Sunday, 15 February 2009

Investment in the livestock sector is helping poor Eritrean farmers cope with their many challenges

In drought-prone Eritrea, livestock is a farmer’s most valuable asset. Eritrean farmers consider animal husbandry as one of their main lifelines and a form of insurance in times of drought and other types of disasters.

Recent World Bank statistics show that agriculture constitutes 18 per cent of GDP in Eritrea and that livestock plays a vital role in generating food and income. Livestock represents an affordable energy source for both lighting and cooking. It is also used for draught work, transportation and threshing. In addition, the animals provide an invaluable source of organic fertilizer. Rural households, particularly those without access to rural roads, make extensive use of livestock to transport a range of necessities and items from water to firewood to cargo.

The livestock sector was seriously damaged during the 1998-2000 Eritrea-Ethiopia border conflict. Today, climate change is exerting further pressure on the sector.

According to the Global Environment Facility (GEF), crop cultivation and animal husbandry account for 60 per cent of rural incomes in Eritrea. GEF models and estimates show that the anticipated climate change will adversely affect the agricultural sector in Eritrea. The models suggest that Eritrea will experience a decrease in rainfall and a rise in temperature over the coming decades. This will mean more dry spells and a reduction in soil moisture and will therefore negatively affect the pastoralist sector.

To face these challenges and assist poor rural people in overcoming their poverty, the Government of Eritrea, the Ministry of Agriculture and donors such as the International Fund for Agricultural Development (IFAD) have joined forces to rebuild the Eritrean agricultural sector.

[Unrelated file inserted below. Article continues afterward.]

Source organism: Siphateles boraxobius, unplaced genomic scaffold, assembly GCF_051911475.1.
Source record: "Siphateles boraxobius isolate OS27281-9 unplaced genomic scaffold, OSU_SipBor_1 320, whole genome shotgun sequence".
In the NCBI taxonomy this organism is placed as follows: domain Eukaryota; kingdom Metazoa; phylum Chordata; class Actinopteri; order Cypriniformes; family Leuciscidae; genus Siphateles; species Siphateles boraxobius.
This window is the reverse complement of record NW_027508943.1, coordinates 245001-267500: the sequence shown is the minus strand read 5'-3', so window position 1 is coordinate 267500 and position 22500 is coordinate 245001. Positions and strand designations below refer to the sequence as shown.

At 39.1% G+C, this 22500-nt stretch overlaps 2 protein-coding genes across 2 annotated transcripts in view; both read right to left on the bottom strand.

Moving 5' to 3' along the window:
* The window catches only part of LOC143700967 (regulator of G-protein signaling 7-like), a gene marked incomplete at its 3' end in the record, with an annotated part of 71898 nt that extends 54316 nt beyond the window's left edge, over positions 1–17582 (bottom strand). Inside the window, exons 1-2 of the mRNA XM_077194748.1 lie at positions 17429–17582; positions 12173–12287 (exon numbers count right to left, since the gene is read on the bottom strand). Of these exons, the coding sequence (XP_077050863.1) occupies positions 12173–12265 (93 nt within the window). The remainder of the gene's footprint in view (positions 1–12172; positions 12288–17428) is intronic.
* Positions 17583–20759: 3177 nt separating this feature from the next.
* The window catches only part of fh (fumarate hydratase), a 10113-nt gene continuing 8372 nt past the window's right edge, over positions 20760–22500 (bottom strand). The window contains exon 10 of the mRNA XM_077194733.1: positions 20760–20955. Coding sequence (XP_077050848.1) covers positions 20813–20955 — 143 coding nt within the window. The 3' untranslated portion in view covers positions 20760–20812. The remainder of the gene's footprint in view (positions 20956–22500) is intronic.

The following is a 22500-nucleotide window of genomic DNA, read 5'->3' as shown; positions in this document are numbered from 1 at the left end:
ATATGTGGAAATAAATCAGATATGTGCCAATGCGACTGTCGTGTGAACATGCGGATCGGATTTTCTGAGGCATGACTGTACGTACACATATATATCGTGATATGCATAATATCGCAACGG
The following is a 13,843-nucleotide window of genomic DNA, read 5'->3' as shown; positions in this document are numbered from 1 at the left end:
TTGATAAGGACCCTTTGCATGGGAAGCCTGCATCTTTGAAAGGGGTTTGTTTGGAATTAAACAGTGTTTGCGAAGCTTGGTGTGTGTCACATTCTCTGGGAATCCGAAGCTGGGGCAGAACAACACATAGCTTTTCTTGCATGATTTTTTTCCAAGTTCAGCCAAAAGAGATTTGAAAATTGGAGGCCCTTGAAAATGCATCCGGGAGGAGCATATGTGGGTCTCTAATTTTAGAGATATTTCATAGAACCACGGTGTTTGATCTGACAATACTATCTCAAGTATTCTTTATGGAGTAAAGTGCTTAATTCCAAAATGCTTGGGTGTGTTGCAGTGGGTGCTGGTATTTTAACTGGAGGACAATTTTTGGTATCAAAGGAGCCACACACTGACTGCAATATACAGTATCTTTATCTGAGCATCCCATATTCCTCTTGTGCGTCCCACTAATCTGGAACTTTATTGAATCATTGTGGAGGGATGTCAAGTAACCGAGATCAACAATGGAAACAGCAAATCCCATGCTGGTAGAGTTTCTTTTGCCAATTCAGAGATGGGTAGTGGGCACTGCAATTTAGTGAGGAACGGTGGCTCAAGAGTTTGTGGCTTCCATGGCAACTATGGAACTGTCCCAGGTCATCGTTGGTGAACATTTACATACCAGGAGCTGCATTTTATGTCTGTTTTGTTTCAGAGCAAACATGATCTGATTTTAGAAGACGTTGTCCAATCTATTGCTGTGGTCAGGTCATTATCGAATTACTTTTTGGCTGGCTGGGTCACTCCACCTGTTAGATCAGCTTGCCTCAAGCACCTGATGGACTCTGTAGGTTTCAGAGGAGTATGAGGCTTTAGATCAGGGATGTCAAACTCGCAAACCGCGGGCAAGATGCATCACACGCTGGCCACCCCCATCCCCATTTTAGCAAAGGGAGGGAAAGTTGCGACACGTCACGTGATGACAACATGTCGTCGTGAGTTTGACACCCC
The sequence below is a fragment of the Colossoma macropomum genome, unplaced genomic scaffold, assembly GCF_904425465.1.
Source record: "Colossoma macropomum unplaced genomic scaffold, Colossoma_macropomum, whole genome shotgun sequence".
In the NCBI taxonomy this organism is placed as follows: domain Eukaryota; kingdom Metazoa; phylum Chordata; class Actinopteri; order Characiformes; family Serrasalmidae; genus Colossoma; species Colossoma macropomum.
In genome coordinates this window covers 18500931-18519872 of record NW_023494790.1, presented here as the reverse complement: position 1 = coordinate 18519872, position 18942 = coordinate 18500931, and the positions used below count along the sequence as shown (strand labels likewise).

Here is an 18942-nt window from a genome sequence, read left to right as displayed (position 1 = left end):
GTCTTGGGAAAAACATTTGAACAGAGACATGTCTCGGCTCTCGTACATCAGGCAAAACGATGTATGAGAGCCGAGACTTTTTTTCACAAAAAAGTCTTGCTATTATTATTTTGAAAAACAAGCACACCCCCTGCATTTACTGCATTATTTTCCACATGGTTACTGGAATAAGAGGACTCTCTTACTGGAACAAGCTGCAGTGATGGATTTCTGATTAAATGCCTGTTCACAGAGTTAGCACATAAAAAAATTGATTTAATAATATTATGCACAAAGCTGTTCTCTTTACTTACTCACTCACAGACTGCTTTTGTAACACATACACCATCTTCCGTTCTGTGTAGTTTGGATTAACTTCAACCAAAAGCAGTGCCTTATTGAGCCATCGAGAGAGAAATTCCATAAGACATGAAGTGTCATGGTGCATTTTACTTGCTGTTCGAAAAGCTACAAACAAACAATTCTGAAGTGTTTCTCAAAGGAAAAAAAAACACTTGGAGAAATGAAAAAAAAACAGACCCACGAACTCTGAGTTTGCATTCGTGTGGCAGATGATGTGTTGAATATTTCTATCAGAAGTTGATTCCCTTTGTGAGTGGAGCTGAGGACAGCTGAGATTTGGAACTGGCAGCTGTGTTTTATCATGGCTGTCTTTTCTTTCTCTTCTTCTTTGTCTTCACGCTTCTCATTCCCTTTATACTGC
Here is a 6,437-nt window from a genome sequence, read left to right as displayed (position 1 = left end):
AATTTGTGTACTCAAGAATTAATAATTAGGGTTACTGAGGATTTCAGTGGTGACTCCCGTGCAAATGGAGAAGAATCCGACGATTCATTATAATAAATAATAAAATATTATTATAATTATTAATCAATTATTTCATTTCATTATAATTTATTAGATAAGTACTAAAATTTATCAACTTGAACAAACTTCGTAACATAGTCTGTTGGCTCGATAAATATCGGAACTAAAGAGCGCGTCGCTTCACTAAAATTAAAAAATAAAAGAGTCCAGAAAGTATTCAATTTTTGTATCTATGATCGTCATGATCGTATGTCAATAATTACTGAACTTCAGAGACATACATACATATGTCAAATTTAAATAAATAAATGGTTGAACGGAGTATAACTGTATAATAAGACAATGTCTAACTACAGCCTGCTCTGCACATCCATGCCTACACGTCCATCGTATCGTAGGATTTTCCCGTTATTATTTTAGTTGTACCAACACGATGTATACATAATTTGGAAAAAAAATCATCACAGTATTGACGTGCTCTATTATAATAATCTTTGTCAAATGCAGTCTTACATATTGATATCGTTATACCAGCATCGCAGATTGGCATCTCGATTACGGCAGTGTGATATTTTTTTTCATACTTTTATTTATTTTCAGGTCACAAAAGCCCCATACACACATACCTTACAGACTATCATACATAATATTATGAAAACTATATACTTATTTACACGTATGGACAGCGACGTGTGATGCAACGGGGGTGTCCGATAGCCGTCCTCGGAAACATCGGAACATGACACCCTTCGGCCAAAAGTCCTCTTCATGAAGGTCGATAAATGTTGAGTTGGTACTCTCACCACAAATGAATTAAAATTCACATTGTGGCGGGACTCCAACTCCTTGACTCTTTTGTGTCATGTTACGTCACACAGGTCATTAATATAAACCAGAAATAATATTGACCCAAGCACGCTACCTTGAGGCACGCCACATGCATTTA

IFAD-funded projects such as Gash Barka Livestock and Agricultural Development Project and the Post-Crisis Rural Recovery and Development Programme (PCRRDP) are providing the Eritrean Government and rural communities with assistance to revitalize the livestock sector and help the rural population engage in other agriculture-related activities.

Eritrean farmers and pastoralists are embracing dairy production systems

Zoba Debub, also known as the southern region, lies along the border with Ethiopia and shares its western border with the Gash-Barka region. The region has an area of 8,000 km2 and its rural population depends on farming and herding.

The Mendefera milk collection centre was built in 2000 and became operational in 2001 under the IFAD-funded Gash Barka Livestock and Agricultural Development Project. Today, the centre is fully managed by a farmers’ cooperative. The cooperative is composed of 435 dairy farmers. Almost 90 per cent of the cooperative’s members are small-scale farmers who own between one and five dairy cows. The cooperative has four large-scale farmers who have approximately 70 dairy cows and 40 medium-scale farmers who own 10-17 dairy cows.

Solomon Beraki is one of the cooperative’s small-scale farmers. He leaves his farm early each morning to bring his milk to the milk collection centre. "I travel approximately four kilometres, carrying the milk in yellow plastic jars tied to my bicycle", says Beraki.

At the centre, Goitun Gebregergis Mounjar, one of the technicians, tests the milk for adulteration. "When the farmer brings in the milk, it is tested to make sure it meets the required standards and the adulteration specifications," explains Mounjar.